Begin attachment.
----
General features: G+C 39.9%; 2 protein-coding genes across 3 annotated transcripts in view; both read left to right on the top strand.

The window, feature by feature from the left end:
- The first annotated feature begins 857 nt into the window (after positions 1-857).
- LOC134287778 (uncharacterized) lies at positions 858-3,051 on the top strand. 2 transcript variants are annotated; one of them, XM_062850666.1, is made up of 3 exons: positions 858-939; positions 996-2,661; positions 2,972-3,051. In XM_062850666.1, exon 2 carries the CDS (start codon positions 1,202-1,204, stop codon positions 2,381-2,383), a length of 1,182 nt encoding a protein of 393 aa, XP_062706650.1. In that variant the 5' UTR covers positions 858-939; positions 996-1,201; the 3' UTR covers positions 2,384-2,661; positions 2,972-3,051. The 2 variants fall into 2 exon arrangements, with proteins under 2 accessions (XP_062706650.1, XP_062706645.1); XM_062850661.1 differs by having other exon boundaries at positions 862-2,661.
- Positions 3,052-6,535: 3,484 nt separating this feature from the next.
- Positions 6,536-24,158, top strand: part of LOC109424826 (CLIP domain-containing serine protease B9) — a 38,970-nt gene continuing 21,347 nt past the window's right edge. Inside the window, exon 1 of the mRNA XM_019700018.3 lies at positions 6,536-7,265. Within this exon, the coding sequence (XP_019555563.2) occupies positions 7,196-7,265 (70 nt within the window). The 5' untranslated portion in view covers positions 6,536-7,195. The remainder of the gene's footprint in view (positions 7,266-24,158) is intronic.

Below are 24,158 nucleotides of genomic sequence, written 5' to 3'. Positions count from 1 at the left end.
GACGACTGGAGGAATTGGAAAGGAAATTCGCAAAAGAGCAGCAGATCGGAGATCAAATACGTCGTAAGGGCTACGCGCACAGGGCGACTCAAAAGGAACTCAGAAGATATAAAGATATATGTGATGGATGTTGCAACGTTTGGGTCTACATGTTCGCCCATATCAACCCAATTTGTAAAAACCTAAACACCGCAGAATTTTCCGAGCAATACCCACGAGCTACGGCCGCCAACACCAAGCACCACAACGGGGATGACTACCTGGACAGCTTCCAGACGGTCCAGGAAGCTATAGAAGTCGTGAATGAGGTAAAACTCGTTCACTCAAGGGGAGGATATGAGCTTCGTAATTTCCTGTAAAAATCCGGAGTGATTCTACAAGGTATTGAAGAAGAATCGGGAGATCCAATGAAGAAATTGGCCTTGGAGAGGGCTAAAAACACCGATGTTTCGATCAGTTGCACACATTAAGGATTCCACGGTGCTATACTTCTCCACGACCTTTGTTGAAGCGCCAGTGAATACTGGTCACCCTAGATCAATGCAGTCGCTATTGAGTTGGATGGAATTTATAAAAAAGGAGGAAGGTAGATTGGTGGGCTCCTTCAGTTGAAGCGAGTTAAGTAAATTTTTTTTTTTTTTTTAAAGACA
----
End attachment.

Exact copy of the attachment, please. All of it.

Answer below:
General features: G+C 39.9%; 2 protein-coding genes across 3 annotated transcripts in view; both read left to right on the top strand.

The window, feature by feature from the left end:
- The first annotated feature begins 857 nt into the window (after positions 1-857).
- LOC134287778 (uncharacterized) lies at positions 858-3,051 on the top strand. 2 transcript variants are annotated; one of them, XM_062850666.1, is made up of 3 exons: positions 858-939; positions 996-2,661; positions 2,972-3,051. In XM_062850666.1, exon 2 carries the CDS (start codon positions 1,202-1,204, stop codon positions 2,381-2,383), a length of 1,182 nt encoding a protein of 393 aa, XP_062706650.1. In that variant the 5' UTR covers positions 858-939; positions 996-1,201; the 3' UTR covers positions 2,384-2,661; positions 2,972-3,051. The 2 variants fall into 2 exon arrangements, with proteins under 2 accessions (XP_062706650.1, XP_062706645.1); XM_062850661.1 differs by having other exon boundaries at positions 862-2,661.
- Positions 3,052-6,535: 3,484 nt separating this feature from the next.
- Positions 6,536-24,158, top strand: part of LOC109424826 (CLIP domain-containing serine protease B9) — a 38,970-nt gene continuing 21,347 nt past the window's right edge. Inside the window, exon 1 of the mRNA XM_019700018.3 lies at positions 6,536-7,265. Within this exon, the coding sequence (XP_019555563.2) occupies positions 7,196-7,265 (70 nt within the window). The 5' untranslated portion in view covers positions 6,536-7,195. The remainder of the gene's footprint in view (positions 7,266-24,158) is intronic.

Below are 24,158 nucleotides of genomic sequence, written 5' to 3'. Positions count from 1 at the left end.
GACGACTGGAGGAATTGGAAAGGAAATTCGCAAAAGAGCAGCAGATCGGAGATCAAATACGTCGTAAGGGCTACGCGCACAGGGCGACTCAAAAGGAACTCAGAAGATATAAAGATATATGTGATGGATGTTGCAACGTTTGGGTCTACATGTTCGCCCATATCAACCCAATTTGTAAAAACCTAAACACCGCAGAATTTTCCGAGCAATACCCACGAGCTACGGCCGCCAACACCAAGCACCACAACGGGGATGACTACCTGGACAGCTTCCAGACGGTCCAGGAAGCTATAGAAGTCGTGAATGAGGTAAAACTCGTTCACTCAAGGGGAGGATATGAGCTTCGTAATTTCCTGTAAAAATCCGGAGTGATTCTACAAGGTATTGAAGAAGAATCGGGAGATCCAATGAAGAAATTGGCCTTGGAGAGGGCTAAAAACACCGATGTTTCGATCAGTTGCACACATTAAGGATTCCACGGTGCTATACTTCTCCACGACCTTTGTTGAAGCGCCAGTGAATACTGGTCACCCTAGATCAATGCAGTCGCTATTGAGTTGGATGGAATTTATAAAAAAGGAGGAAGGTAGATTGGTGGGCTCCTTCAGTTGAAGCGAGTTAAGTAAATTTTTTTTTTTTTTTTAAAGACA